Positive outlook: Israel’s Debt to GDP Ratio to improve despite budget shortfalls, says Fitch Ratings

by | Jun 6, 2023 | Economy | 0 comments

Fitch Ratings, American credit agency, has assessed Israel’s budget deficits and their impact on the country’s debt compared to its economic output (GDP). Despite the return of budget deficits, Fitch Ratings believes that Israel’s debt relative to its GDP will continue to decrease thanks to strong economic growth.

The agency points out the importance of Israel’s recently approved budget for 2023-2024, which includes plans for increased spending. This is partly due to high inflation, which has made things more expensive. The government also made promises to raise wages for public-sector workers and fulfill certain commitments made to the ruling coalition’s parties.

Due to weaker housing and stock markets, Fitch Ratings anticipates that revenue will actually decrease by around 2.3% in 2023. As a result, the agency anticipates a deficit of 1.5% of GDP for this year, compared to a surplus of 0.6% in 2022. The deficit is projected to further widen to 2.3% of GDP in 2024 and 2.8% in 2025. These figures align with Fitch Ratings’ previous forecasts in March 2023, when Israel’s rating was affirmed at ‘A+’ with a stable outlook, predicting deficits of 1.2% of GDP in 2023 and 2.5% in 2024.

Having said that, even with the deficits, Fitch Ratings remains positive about Israel’s debt situation. The country’s debt relative to its GDP is likely to decrease over the next three years because the economy is expected to continue expanding. Fitch Ratings had previously estimated that Israel’s debt would drop from 61.6% of GDP in 2022 to 57.9% in 2024. This is a good sign because it brings Israel closer to the average debt level of other countries with strong credit ratings.

However, Fitch Ratings warns that the government needs to control its spending. The current plan is to increase spending in line with population growth and inflation, but there is a risk that if the government earns less money than expected, the deficits could become larger and slow down the progress of reducing the debt.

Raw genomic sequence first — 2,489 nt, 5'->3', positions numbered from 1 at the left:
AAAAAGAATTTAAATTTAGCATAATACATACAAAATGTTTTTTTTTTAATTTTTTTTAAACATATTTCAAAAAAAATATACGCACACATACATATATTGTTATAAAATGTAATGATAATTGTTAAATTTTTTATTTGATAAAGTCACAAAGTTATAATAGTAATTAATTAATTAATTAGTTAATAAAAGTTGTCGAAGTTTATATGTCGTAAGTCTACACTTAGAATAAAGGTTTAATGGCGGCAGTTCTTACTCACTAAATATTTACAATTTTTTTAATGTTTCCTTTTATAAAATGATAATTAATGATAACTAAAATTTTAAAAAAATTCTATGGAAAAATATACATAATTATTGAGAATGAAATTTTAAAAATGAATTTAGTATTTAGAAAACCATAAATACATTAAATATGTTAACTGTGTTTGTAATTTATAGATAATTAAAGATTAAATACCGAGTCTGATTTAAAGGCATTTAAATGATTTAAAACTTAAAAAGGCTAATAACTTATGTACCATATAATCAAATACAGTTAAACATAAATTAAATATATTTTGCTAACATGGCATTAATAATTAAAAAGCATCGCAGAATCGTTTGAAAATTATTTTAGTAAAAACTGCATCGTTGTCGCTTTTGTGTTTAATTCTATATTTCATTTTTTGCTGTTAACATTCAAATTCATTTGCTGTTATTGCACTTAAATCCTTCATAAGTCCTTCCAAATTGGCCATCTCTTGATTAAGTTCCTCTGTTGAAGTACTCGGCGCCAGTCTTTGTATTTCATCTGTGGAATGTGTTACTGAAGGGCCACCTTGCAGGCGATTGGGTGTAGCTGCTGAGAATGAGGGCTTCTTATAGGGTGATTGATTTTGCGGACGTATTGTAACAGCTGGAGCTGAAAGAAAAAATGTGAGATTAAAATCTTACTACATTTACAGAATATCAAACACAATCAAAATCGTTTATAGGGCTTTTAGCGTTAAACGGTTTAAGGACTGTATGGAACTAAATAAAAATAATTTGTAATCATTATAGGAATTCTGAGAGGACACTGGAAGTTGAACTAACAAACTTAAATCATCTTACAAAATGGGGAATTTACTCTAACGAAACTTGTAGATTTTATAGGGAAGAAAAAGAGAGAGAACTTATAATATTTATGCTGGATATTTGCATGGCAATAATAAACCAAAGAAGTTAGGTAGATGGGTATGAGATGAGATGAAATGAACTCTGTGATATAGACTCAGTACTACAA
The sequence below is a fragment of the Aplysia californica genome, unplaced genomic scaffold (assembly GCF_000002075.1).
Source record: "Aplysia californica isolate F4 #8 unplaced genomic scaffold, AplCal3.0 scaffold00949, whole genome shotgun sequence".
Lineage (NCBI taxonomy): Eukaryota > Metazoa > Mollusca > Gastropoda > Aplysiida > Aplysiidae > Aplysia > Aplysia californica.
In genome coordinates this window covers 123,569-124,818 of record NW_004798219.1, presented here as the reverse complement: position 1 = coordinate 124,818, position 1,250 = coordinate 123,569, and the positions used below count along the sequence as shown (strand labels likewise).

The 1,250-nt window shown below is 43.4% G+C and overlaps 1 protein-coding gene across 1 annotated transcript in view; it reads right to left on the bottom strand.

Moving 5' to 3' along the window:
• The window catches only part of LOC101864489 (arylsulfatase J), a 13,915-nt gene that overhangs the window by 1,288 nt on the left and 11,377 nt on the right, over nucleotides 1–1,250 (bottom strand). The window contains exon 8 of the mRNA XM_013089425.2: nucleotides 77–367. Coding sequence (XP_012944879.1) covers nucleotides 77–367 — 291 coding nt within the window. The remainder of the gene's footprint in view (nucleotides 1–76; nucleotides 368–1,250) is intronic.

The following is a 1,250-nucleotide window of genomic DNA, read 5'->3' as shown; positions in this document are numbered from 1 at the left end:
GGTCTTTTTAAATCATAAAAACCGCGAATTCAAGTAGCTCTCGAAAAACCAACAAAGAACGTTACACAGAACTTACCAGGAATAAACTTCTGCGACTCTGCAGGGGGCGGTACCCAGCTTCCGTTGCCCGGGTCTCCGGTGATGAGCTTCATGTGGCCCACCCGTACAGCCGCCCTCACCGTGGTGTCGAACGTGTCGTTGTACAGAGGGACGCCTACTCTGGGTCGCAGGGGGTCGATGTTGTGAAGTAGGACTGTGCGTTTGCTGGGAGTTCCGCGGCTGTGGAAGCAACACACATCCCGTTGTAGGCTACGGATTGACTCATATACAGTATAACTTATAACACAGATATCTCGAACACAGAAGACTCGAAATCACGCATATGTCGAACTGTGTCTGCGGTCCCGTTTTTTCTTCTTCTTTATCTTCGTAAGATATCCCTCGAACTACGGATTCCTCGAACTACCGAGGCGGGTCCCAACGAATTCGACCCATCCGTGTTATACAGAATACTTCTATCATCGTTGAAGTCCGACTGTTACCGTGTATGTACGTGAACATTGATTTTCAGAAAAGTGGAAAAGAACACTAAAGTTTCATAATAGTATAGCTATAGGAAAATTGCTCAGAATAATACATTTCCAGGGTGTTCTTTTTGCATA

Passing the budget by the May 29 deadline is seen as a positive development for Israel’s short-term political stability and how well the government can work. If the budget had not been passed, there would have been new elections. However, Israel still faces challenges with internal social and political tensions. Some policies favored by the government could make these tensions worse and affect the country’s credit rating.

Fitch Ratings also expressed concerns about potential changes to the judicial system. If these changes weaken the government’s ability to make good decisions or discourage investors, it could negatively affect Israel’s financial standing. This is due to the fact that the exact details of the proposed judicial reform are still uncertain. Conversely, according to Fitch, should the positive economic dynamic continue, in combination with strong government indicators, there is a good chance of credit outlook upgrade.

For Israel’s economic future, the credit agency’s report is great news. Therefore, it is imperative that the government takes proactive steps in the next several years to encourage this growth as the near-term results will be determined by the policies that are put into action. And one thing is certain: we won’t have to wait long to see the development of either positive or negative outcomes that will show the tangible results of the government’s efforts.

Main photo: The Fitch Ratings logo is seen at their offices in London, UK, REUTERS/Reinhard Krause


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